333 East 47th Street
Take a break from your shopping spree to soak up some culture. Japan society hosts all kinds of lectures, performances and exhibits all throughout the year, all in a beautiful venue featuring indoor Japanese gardens and a waterfall. You may need to plan a trip in advance to get the most out of Japan Society, since you have to buy tickets beforehand for most of the lectures and programs they offer, however they almost always have an exhibit on display for walk-in Japanophiles. Learn about the art, music and cultural traditions that still inspire your favorite anime to this day.
233 W 42nd Street
The famous "Hello Kitty Store" in Times Square actually has more on hand than just Ms. Kitty; all her friends, like Keropii and Chococat are also out in full force. As we've pointed out, there are other places to get Sanrio goods in the city, but if you want something really upscale, like a diamond necklace in the famous cartoon cat's likeness, this is where you want to stop. Tread carefully though; Times Square is crowded, and for someone who isn't a frequent visitor to NYC, it can be a bit overwhelming. Of course, if you're searching for a gift for either yourself or an excited little Hello Kitty lover in your life, it's worth it.
Puppia and Hello Kitty Shop
28 East 33rd Street
If you're looking for Hello Kitty goods but aren't looking to go to Flushing or face the crowds at Times Square, this is another good option. The store sells a lot of cute merchandise for dogs (hence Puppia), but it also stocks a large selection of Sanrio products. They may not have all of the items that the official Sanrio store boasts, but if you're looking for more typical Hello Kitty fare like hair clips, jewelry and stationary, they've got you covered.
Uniqlo 5th Avenue
666 5th Avenue and 53rd Street
This ultra-stylish clothing retailer features printed T-shirts with cartoon characters, including Hello Kitty and sometimes anime characters. Uniqlo also has locations on 34th Street and downtown in Soho.
91 Second Avenue
The last time we looked for Toy Tokyo, we nearly erupted into a panic when we couldn't find it at its old St. Mark's Street location. Fortunately for everyone, Toy Tokyo had simply moved a few blocks, as chock-full of toys old and new as it ever was. The name is slightly misleading, since the shop doesn't feature only Japanese toys-actually, the inventory is a mixture of a little bit of everything, from The Simpsons' figures to giant plush toys to fashion dolls of Panty from Panty and Stocking. Finding the anime toys sprinkled around the store may take some effort, but that's half the fun of it; we like to think of it as a treasure hunt.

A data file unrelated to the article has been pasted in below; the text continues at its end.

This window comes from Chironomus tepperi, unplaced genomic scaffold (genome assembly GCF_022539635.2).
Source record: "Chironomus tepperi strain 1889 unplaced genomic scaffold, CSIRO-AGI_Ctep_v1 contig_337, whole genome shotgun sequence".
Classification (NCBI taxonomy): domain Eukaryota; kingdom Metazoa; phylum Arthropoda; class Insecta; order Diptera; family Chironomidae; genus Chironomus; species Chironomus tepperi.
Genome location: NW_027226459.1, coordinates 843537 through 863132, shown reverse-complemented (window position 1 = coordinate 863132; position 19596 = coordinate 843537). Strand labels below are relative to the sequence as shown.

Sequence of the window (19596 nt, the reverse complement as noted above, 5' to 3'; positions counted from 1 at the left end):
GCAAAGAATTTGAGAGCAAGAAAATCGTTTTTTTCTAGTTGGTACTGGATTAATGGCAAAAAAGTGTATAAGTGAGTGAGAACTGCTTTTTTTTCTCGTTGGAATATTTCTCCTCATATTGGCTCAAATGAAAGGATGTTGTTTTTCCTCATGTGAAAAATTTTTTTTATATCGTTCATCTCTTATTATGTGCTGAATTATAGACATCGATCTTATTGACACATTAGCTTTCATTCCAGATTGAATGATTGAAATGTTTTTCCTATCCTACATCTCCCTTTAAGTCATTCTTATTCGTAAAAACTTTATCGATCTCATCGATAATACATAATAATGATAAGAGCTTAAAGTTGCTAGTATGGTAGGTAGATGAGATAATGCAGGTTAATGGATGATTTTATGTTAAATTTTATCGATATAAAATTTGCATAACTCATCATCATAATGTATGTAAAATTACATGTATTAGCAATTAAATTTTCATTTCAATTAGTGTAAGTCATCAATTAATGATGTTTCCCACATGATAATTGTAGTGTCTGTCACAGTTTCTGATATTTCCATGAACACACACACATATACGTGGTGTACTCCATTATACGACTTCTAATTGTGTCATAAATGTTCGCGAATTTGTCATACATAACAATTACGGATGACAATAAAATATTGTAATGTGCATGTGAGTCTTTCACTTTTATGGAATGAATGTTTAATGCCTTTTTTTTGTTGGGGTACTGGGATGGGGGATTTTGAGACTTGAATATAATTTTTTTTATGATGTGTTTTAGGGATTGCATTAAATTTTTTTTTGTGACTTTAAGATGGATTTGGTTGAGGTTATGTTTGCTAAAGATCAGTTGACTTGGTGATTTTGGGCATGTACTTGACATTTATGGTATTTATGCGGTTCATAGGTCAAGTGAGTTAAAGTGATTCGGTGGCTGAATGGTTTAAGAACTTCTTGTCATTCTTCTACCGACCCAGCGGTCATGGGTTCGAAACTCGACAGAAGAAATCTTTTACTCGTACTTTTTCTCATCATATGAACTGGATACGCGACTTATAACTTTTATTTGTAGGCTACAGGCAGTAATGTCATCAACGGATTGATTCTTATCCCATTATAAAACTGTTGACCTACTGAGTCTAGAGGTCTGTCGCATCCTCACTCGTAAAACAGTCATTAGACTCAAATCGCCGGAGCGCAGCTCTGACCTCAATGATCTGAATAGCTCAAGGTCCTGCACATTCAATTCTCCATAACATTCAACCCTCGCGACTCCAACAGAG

If you're not ready to break the bank buying a bunch of PVC figures or mecha toys, the shop always has some of the latest lines of low-priced, blind-box anime minifigures to choose from, so there's something for every price range.
Another comics store that is no slouch in the anime merchandise department, Forbidden Planet is a much beloved center of all things sci-fi and fantasy near Union Square. In addition to plenty of manga, they also have lots of toys and small collectibles like keychains featuring your favorite characters. Also, FP happens to be located right near The Strand (828 Broadway) NYC's largest used bookstore; The Strand doesn't have that much in the way of manga (at least, it didn't as of the last time we stopped by), but it's still an awesome store and worth visiting after FP if you want to make a day of it in Union Square.
Videogames New York
202 East 6th Street
There's no shortage of places to buy video games, but if you're specifically looking for imported anime tie-in games (like the Fate/Stay Night PSP titles, or the Eyeshield 21 game for the Nintendo DS), this is your stop. In addition to stocking Japanese games old and new, this place also has tons of used games for older systems like the PSX and Dreamcast that would otherwise set you back a fortune on online auction sites. A tiny little store in the Village, this place has more games than even seems possible, and that's only what we saw; lord knows what kinds of stuff they might have safely bundled away in the back.
Aji Ichiban USA
37 Mott Street
Sometimes, we all need a little candy, and that's what this store is all about. Though they do sell Japanese candy, Aji Ichiban features treats from all over Asia, including Thailand; of course, since the shop is located in Chinatown, there's a lot of Chinese candy as well. They have a good selection of gummies and dried fruits, Asian specialties like candied ginger, and even savory munchies like beef and pork jerky. Of course, for the less adventurous, they have some plain old American candy for sale too, but where's the fun in that?
Elizabeth Center Gift Shops
15 Elizabeth Street (between Bayard and Canal Streets)
When New York otaku say "you can find that in Chinatown," this is what they're talking about. While the Elizabeth Center no longer has as many shops as it did years ago, there are still several stores selling all kinds of anime merchandise. One thing to keep in mind though is that some stores may carry unlicensed goods, or even counterfeit pieces. You'll probably want to check out this mecca of all things cute anyway, but be on the lookout for anything that looks like it could be a knock-off.
25 Murray Street
If you've ever been intrigued by those breads filled with different fillings that some anime characters seem to live on, this Japanese bakery has those, plus more complex pastries for the discriminating sweet tooth. Japanese bakeries, as seen in anime like Antique Bakery and Yumeiro Patisserie, often take primarily French ingredients and approach them with a uniquely Japanese aesthetic, and this Tribeca eatery presents a great opportunity to experience that without having to get on a plane.
131 Thompson Street (between Spring and Houston Streets)